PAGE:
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Plain-clothes personnel pursue onlookers outside the Tianjin No 2 Intermediate People's Court, site of the trial of human rights lawyer Zhou Shifeng in August. Photo: EPA

Lawyers in Chinese megacity the new front in Communist Party’s push for greater control

Tianjin lawyers new front in party’s push for more control

The northern Chinese city of Tianjin is set to become a new front in the Communist Party’s war for ideological control, with political commissars to be installed in lawyers associations in the megacity this week.

Tianjin will be the first city in China to have commissars in professional groups not directly under the government’s authority, reflecting a tighter grip by the party on the public sphere.

While it is still unclear whether other cities will follow suit, Tianjin has been playing a pilot role in political developments for rest of the country since Li Hongzhong became its party boss in September 2016. Li has been one of the most vocal advocates of “absolute loyalty” to President Xi Jinping.

Tianjin’s move was in line with the nationwide development of enhanced party control over non-governmental organisations and social groups.

In a joint directive released in August, the party and the central government said they encouraged the development of NGOs to complement the official provision of public services. At the same time, the authorities said they were ramping up control over these groups.

The directive said party groups or committees should be set up in most community groups, and officials would be assessed on their management of such organisations. But there was no mention at the time of having political commissars inside the organisations.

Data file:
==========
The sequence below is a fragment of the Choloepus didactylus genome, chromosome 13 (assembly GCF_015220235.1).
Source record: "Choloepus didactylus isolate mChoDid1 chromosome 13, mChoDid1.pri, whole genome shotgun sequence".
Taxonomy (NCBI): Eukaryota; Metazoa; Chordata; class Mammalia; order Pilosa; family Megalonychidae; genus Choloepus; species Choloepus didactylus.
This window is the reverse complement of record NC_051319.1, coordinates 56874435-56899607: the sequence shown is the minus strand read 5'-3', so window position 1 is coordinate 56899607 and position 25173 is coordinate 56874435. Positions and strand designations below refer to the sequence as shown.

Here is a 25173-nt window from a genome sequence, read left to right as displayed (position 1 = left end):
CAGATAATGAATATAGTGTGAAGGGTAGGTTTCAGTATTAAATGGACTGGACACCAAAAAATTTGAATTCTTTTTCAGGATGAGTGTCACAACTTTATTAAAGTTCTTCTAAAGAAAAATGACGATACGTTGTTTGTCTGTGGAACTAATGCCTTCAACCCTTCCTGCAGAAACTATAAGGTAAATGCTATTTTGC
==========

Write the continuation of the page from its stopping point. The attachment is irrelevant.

In a statement on Wednesday, the Tianjin Lawyers Association said a political commissar would be assigned by May 20 to each of its chapters to strengthen party discipline and consolidate the party’s rule.

The association had about 5,500 individual and 610 corporate members by 2015.

Lawyers associations in China advise justice departments on approval and renewal of each lawyer’s licence to practise from year to year.

The legal community has come in for intense attention from the authorities in recent years, with a massive crackdown on rights lawyers and activists in 2015.

More than 300 rights lawyers and activists were rounded up in the “709 crackdown”, some of whom were later prosecuted and jailed.

People’s Daily reported last week that all of Tianjin’s community groups would introduce political commissars by the end of the year.

This article appeared in the South China Morning Post print edition as: Lawyers latest front in ideological war